In fact it is a pre-cristian headdress reserved for priests, and had been associated always with the High Priest of the Temple of Jerusalem. It was also used by pagans, and not only priests, but the association to priesthood was its principal element.
    The tiara - in its original form, a white linen cone without the three crowns - was used by the Pope certainly long before the VII c., and probably well before Constantine.
    The present tiara is commonly believed to be a copy of the Imperial crown, but this is a gross mistake: the Imperial crown, called the diadem, of which there are many representations, was a circlet studded with pearls and gems, and was used by the Byzantine Emperors until the downfall of the eastern Empire. A good example is the Iron Crown in Monza, the Imperial Crown in Vienna has an arch added to the diadem due to a misreading of the combination of Imperial crown and helm on his coins.
    All the rest of the Pope's dress - the dalmatic, the manipule, the pallium, the sandals, the white and red consular colours (the only colours the Pope used in dress and vestments until Paul VI) - are simply the court uniform of the Roman Imperial court belonging to the rank of Imperial dignitary (the rank of Illustris, and Gloriosissimus for the Pope in particular) granted by the Emperor Constantine to the Christian bishops in 313, when he included them in the Imperial court. The casula, later developed in the chasuble, is of course the formal dress of lay people of rank of the period (the toga was a gala dress seldom used even by the first century), and it was not to be used by common people, workers and slaves.
    So the only religious element of the Pope's dress is the tiara, all the rest being an Imperial court uniform. All the religious meanings attached to these vestments are of course medieval.
    The mitre came in much later, around the X c. and originaly was an emblem of the temporal jurisdiction of the bishop.
    Unfortunately, only the three crowns are noticed in the tiara, and not the tiara in itself, and the crowns are taken for emblems of temporal power. It was never so, this was attributed to the tiara by its adversaries.

    Why not go back to the origianl white tiara, without the crowns?
    By the abolition of the tiara, the only really religious element and the most ancient, going back to the Temple, has been abolished.

    Heraldicaly, the abolition of the tiara is a grave mistake - or is it?
    A coat of arms is a visual representation of a juridical reality.
    The tiara combined with the keyes are the emblem of the Pope; the keyes alone are not. In fact they can have different meanings, one of the most common being that of Great Chamberlain to a King: this dignitary would combine the keyes of his office (originaly it was the common key that opened all the doors of the Royal papalce) with his coat of arms.
    With the Reformation, Protestant bishps sought to differentiate their arms fro the Catholic bishops, and adopted the mitre instead of the pontifical hat.
    So Pope Benedict and Francis's coats of arms are, heraldicaly, the coat of arms of a Protestant bishop, Great Chamberlain to some king.
    As I cannot believe that this is simply due to incompetence, I can only surmise that the nature of the Pontificate is changed and that this is expressed in the new arms: non longer they speak of themselves as Popes, but only as bishops of Rome, certainly more important than other bishpos, but nevertheless simply bishops.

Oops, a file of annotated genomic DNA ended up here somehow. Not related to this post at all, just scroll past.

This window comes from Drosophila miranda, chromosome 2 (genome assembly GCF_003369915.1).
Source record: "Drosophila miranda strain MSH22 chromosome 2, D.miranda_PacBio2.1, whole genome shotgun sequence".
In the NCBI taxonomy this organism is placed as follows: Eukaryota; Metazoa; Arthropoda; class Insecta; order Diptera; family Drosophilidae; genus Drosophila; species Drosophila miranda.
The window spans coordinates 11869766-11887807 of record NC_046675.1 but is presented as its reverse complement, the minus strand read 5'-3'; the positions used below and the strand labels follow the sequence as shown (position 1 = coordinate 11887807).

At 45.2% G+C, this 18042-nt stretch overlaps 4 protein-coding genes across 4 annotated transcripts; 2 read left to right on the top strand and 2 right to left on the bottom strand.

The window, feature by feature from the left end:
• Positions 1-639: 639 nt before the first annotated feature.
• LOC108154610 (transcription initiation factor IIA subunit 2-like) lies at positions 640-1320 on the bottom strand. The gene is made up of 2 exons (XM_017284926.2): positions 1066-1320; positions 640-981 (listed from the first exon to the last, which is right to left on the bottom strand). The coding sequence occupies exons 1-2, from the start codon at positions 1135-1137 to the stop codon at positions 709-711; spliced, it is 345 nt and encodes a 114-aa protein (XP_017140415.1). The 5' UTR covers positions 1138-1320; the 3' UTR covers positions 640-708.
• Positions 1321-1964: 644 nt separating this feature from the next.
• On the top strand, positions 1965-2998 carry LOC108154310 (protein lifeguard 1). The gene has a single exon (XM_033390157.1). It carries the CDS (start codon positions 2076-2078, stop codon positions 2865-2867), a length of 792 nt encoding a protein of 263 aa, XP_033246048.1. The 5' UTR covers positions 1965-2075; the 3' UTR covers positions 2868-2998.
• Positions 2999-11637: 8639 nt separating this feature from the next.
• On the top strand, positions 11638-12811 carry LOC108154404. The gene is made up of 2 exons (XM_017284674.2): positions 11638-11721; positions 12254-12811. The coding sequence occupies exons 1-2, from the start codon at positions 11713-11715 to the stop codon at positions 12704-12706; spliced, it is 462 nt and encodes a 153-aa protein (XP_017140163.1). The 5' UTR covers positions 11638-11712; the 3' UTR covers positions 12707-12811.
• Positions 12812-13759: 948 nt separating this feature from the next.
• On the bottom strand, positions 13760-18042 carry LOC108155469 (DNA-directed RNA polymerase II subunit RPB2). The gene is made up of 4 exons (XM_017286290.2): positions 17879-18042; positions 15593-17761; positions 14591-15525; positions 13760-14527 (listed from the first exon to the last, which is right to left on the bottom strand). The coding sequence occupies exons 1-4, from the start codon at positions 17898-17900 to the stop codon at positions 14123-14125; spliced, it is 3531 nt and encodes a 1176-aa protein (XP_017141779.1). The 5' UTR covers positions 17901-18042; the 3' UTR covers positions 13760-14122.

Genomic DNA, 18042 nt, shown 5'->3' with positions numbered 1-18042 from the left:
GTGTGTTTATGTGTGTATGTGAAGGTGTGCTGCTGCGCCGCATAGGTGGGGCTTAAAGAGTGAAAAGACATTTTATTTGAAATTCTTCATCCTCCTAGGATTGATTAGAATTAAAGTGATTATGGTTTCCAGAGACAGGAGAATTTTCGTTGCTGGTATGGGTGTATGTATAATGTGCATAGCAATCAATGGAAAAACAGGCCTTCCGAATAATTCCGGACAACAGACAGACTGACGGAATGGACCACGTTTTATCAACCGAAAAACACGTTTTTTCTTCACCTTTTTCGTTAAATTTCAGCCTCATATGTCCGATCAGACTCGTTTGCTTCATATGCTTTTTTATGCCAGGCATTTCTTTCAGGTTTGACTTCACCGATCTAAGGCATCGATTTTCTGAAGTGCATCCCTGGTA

So, no more Pope, according to the arms: just the president of the episcopal Vatican II republic.

  55. Marcus11:02 AM

    Seeing with which difficulty our holy father ascended/descended steps today, I will give him the benefit of a doubt on the whole genuflection issue.

    Has anyone seen him kneeling except for a somewhat comfortotable prie-dieux? Even when he did that today Msgr. Marini rushed to his side when he was about to rise.

  56. Just noting a few observations:

    After the Consecration of the Host, as best I could tell from the camera angle, he neither bowed nor genuflected.

    After the Consecration of the Chalice, he genuflected.

    While greeting the Heads of State in St. Peter's after Mass, he did not wear the mozzetta, only his white cassock.

  57. Tony from Oz1:34 PM

    Is it conventional for the papal coat of arms to include a motto?

    I thought not (but maybe this varies in accordance with the context of its use: personal arms versus official).

    Can anyone advise me on this point, and ought 'Miserando atque eligendo' appear, at least in accordance with traditional heraldic precepts?

  58. The adoption of the motto is a relatively modern usage, but there is nothing irregular in this.

    There is no difference between personal and official arms. Arms are at the same time personal and official, they express both the identity of the person and his rank, titles, etc.
    In some cases, especially with Sovereigns who have very complicated arms, there is a difference between tha complete, great arms and the reduced version of the same. But the principal elements are and must be the same.
    In some cases, as with the arms of some official, the family arms are joined to the arms of the institution he represents durante munere.

    The difference between personal vs official Papal arms is really a meaningless verbal sophistry, used to introduce the change in the arms.

  59. I did not see Cardinal Sodano kneeling/bowing/kissing the Fisherman's Ring after presenting it to Holy Father, Pope Francis. What does one make of it, considering what one hears of the Vatican inside happenings.


  60. Anonymous8:54 PM

    Regarding the Petrus Romanus isssue:

    guess what is the real name of St Francis:

    Giovanni di PIETRO di Bernardone,

  61. Anonymous8:54 PM

    st francis real name

    Giovanni di Pietro di Bernardone,

  62. MattJ9:22 PM

    Messa in Latino has updated their entry saying that they can directly confirm the delivery of the mozzetta on Monday evening, even though it was not worn today.